Professional policy work in federal states: Institutional autonomy and Canadian policy analysis
Despite all the attention paid to the topic of policy analysis, the actual work of policy analysts in government is little investigated and little known (Colebatch 2005, 2006a, 2006b; Colebatch and Radin 2006). This is true not only at the national level, which has been the subject of most existing studies, but especially at the sub-national level, where substantial powers rest. In order to address this gap, this article presents evidence from the first, large-scale set of surveys of Canadian federal, provincial and territorial policy analysts, examining the similarities and differences in their policy work. While many similarities exist in areas related to overall governance trends, such as consultation and participation work overtaking more technical policy evaluations, there are significant differences in the nature of policy work and attitudes, which are linked to the lesser autonomy from political masters experienced by sub-national analysts. The results suggest that sub-national policy work must be studied carefully in its own right.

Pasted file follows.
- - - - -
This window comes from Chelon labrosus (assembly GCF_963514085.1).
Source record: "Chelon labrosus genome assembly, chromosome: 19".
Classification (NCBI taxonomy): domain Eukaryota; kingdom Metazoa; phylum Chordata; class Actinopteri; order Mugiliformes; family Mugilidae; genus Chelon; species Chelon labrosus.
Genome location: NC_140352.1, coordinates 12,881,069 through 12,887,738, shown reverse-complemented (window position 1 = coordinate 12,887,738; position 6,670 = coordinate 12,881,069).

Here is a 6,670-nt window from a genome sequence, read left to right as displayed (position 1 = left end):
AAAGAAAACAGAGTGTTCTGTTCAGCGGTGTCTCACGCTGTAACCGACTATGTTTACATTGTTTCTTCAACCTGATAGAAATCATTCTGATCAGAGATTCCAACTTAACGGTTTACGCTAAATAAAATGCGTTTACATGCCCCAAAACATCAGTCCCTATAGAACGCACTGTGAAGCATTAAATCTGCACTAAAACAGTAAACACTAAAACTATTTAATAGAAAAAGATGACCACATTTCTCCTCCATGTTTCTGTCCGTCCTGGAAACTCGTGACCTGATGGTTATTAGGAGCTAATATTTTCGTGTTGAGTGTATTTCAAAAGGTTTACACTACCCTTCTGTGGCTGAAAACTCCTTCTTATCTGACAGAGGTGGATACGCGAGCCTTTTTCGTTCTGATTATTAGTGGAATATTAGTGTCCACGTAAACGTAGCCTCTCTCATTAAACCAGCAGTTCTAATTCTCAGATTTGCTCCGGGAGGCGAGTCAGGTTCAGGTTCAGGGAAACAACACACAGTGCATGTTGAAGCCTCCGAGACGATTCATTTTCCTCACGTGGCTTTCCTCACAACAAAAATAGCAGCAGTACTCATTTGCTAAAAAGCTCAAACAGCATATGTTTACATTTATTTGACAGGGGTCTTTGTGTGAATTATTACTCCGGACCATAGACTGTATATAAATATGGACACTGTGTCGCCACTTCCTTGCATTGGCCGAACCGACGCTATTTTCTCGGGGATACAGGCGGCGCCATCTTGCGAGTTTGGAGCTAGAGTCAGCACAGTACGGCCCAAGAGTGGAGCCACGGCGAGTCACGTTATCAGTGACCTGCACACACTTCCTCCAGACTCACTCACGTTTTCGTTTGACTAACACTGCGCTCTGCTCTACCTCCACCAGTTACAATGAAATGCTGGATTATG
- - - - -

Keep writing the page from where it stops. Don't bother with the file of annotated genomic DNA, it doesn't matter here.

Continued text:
Canadian Public Administration
Professional policy work in federal states: Institutional autonomy and Canadian policy analysis.
Canadian Public Administration,
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